Tuesday, July 22, 2014

Fish in a Tree by Lynda Mullaly Hunt

Before getting too far into this, I need to confess a couple of things.  First of all, the copy of Fish in a Tree that I read was an Advanced Reader Copy (ARC) that may have changes coming before final publication.  Secondly, the ARC was sent to me by the author so yes, I am completely biased.  I will add, however, that I am completely biased because of how much my students and I enjoyed Lynda Mullaly Hunt's first Middle Grade novel, One for the Murphy's.  I appreciated the journey she took us on with Carley's story as she grew with the Murphy's and was expecting more amazing storytelling and writing with Ally's story within Fish in a Tree.  I was not disappointed!

Lynda Mullaly Hunt begins Ally's story in a way that the reader will immediately connect with the main character.  As a teacher, my first thought was a few various students with whom I've been fortunate to work; students who will forever stay etched in my mind and in my heart.  Ally's struggles are immediately evident within the first couple chapters.  Any teacher reading her story will want to hug her and while her first teacher may not have had the vision to see Ally's struggles or her strengths, the reader is left hoping a strong, passionate teacher will cross her path at some point in this story.

Mr. Daniels is that teacher.  He is the teacher I hope a piece of me has been and the teacher I aspire to be.  He is the teacher who creates a positive classroom atmosphere and values individuals and their strengths while working to improve areas that need improvement.  Dave Burgess, of Teach like a Pirate fame, asks teachers if their students would show up for class if they were not mandated to be there; if students would buy tickets just to have a seat in their classroom.  With Mr. Daniels as the lead learner, students would find a way to be in attendance.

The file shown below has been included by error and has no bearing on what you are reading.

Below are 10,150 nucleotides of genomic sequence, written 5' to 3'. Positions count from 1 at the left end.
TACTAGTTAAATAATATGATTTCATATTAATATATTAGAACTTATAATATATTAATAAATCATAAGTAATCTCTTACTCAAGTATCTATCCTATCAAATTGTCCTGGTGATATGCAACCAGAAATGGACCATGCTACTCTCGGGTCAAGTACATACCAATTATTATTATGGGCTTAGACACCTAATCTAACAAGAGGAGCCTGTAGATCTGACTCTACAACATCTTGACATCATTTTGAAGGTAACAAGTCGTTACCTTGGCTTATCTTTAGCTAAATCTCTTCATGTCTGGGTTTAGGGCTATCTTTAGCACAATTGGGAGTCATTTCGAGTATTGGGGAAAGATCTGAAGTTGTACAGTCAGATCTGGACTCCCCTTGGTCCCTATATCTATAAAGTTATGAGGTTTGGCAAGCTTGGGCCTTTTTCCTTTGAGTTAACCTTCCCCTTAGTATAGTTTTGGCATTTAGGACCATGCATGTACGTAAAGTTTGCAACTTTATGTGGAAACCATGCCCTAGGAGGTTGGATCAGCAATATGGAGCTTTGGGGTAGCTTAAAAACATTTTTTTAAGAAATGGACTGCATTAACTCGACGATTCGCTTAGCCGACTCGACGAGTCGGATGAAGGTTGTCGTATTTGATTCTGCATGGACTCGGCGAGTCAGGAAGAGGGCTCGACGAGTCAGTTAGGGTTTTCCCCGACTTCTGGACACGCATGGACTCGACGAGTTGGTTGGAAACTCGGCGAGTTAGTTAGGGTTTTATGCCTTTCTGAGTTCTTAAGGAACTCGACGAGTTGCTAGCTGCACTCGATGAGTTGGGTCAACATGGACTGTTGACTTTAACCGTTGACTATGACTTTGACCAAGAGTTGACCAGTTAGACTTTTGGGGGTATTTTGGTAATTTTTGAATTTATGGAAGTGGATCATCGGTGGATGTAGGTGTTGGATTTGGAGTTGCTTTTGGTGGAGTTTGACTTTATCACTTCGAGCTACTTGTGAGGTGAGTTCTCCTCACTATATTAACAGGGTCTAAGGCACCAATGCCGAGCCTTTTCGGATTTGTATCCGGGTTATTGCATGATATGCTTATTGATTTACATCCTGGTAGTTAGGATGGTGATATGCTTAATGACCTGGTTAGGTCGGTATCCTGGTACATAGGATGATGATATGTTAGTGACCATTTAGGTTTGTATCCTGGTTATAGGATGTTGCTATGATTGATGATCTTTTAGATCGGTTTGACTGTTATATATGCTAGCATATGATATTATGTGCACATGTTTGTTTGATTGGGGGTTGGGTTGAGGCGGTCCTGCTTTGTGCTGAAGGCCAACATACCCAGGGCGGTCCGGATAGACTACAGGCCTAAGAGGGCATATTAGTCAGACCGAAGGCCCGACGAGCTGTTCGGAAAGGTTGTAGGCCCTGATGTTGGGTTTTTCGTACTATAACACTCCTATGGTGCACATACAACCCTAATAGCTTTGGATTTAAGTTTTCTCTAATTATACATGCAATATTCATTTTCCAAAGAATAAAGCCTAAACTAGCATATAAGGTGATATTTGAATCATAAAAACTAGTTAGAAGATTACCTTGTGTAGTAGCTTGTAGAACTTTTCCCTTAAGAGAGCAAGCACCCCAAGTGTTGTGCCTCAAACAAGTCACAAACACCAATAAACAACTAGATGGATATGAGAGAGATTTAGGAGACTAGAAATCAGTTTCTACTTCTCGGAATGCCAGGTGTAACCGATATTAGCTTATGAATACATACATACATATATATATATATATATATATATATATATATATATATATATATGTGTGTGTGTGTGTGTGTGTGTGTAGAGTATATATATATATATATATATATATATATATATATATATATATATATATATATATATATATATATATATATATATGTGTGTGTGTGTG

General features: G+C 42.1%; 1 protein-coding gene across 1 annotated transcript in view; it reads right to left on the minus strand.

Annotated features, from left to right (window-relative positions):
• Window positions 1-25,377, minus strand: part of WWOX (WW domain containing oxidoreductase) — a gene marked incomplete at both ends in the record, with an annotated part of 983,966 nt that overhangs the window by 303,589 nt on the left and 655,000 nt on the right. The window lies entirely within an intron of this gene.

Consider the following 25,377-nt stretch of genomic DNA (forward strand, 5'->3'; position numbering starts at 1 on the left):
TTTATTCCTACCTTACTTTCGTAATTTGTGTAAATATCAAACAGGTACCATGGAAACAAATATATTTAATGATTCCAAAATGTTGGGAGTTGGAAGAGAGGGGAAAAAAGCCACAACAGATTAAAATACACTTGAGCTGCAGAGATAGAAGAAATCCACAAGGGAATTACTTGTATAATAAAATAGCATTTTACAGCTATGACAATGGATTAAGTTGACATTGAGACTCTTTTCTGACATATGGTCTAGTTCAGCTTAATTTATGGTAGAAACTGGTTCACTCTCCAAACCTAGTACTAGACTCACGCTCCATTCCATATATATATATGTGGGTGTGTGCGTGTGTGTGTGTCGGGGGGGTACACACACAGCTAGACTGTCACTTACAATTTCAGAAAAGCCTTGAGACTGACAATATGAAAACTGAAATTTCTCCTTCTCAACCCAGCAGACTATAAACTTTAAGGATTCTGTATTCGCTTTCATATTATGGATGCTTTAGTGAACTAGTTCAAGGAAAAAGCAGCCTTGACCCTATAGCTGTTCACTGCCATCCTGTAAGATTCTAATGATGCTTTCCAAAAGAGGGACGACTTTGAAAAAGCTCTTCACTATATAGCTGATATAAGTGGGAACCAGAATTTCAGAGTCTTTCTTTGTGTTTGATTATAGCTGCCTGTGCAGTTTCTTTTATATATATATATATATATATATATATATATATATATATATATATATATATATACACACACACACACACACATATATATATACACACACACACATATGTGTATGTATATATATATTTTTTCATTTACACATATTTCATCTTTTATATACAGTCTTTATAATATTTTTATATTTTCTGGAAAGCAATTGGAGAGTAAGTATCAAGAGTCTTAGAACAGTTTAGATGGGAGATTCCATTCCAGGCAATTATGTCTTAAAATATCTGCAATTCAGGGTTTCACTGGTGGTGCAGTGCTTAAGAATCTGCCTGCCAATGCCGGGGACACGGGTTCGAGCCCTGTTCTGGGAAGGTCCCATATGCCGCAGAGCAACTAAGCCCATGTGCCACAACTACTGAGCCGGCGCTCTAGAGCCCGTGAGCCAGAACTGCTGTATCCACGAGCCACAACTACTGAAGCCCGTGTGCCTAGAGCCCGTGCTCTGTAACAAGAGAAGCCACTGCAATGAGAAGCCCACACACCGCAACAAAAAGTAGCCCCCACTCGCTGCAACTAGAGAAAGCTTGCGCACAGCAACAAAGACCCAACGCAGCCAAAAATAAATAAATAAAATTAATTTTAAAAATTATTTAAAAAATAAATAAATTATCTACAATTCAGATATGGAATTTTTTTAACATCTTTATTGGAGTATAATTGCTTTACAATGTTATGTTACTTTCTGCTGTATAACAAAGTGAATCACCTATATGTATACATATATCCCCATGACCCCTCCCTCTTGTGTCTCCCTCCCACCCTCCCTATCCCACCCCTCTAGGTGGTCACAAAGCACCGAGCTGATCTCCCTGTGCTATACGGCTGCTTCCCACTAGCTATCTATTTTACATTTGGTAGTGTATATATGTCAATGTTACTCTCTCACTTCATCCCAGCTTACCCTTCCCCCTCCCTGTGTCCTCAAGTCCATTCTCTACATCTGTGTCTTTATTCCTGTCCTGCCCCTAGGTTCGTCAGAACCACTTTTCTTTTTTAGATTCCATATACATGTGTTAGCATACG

Ally's growth is evident throughout this text.  She is initially isolated and feels as though nobody understands her struggles.  Throughout time, she gradually begins to trust those that are there to help her.  Meanwhile, the antagonist, Shay, becomes increasingly unlikable throughout the text.  As more individuals begin to value Ally, fewer characters are supportive of Shay.  This gradual shift occurs throughout the text as multiple events within the plot allow the reader to form opinions of both Ally and Shay.

Lynda Mullaly Hunt makes it very difficult to put this story down for any extended period of time.  Each chapter seems to end with a thought or a quote that makes the reader want to continue reading.  Many of Ally's thoughts stood out to me, but these two shined the brightest: "I guess maybe 'I'm having trouble' is not the same as 'I can't'" and "And isn't it funny - I've gone from invisible to invincible."  From invisible to invincible.  I love that line and I love Ally's story.  I know that students that hear her story will understand that we all face struggles, but through learning about ourselves and allowing those that love us to come into our lives and support us, we can all be invincible!

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